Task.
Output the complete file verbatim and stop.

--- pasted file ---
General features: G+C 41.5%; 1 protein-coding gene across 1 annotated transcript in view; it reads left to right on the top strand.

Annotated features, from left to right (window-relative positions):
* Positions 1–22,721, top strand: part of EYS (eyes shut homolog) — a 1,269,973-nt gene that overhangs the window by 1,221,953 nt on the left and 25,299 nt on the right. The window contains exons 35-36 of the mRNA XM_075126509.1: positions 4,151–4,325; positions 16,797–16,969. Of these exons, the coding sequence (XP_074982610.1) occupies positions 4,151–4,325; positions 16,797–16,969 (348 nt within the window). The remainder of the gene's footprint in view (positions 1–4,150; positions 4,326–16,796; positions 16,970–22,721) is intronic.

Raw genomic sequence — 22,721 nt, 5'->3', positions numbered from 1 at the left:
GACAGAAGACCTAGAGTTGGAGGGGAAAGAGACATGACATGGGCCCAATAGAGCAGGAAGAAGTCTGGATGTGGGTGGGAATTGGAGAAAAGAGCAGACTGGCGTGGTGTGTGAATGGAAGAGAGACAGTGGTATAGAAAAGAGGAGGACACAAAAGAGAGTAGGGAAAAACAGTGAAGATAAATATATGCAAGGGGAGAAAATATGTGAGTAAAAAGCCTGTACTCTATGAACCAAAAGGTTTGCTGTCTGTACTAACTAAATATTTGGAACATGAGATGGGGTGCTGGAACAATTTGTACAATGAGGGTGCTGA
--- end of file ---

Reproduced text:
General features: G+C 41.5%; 1 protein-coding gene across 1 annotated transcript in view; it reads left to right on the top strand.

Annotated features, from left to right (window-relative positions):
* Positions 1–22,721, top strand: part of EYS (eyes shut homolog) — a 1,269,973-nt gene that overhangs the window by 1,221,953 nt on the left and 25,299 nt on the right. The window contains exons 35-36 of the mRNA XM_075126509.1: positions 4,151–4,325; positions 16,797–16,969. Of these exons, the coding sequence (XP_074982610.1) occupies positions 4,151–4,325; positions 16,797–16,969 (348 nt within the window). The remainder of the gene's footprint in view (positions 1–4,150; positions 4,326–16,796; positions 16,970–22,721) is intronic.

Raw genomic sequence — 22,721 nt, 5'->3', positions numbered from 1 at the left:
GACAGAAGACCTAGAGTTGGAGGGGAAAGAGACATGACATGGGCCCAATAGAGCAGGAAGAAGTCTGGATGTGGGTGGGAATTGGAGAAAAGAGCAGACTGGCGTGGTGTGTGAATGGAAGAGAGACAGTGGTATAGAAAAGAGGAGGACACAAAAGAGAGTAGGGAAAAACAGTGAAGATAAATATATGCAAGGGGAGAAAATATGTGAGTAAAAAGCCTGTACTCTATGAACCAAAAGGTTTGCTGTCTGTACTAACTAAATATTTGGAACATGAGATGGGGTGCTGGAACAATTTGTACAATGAGGGTGCTGA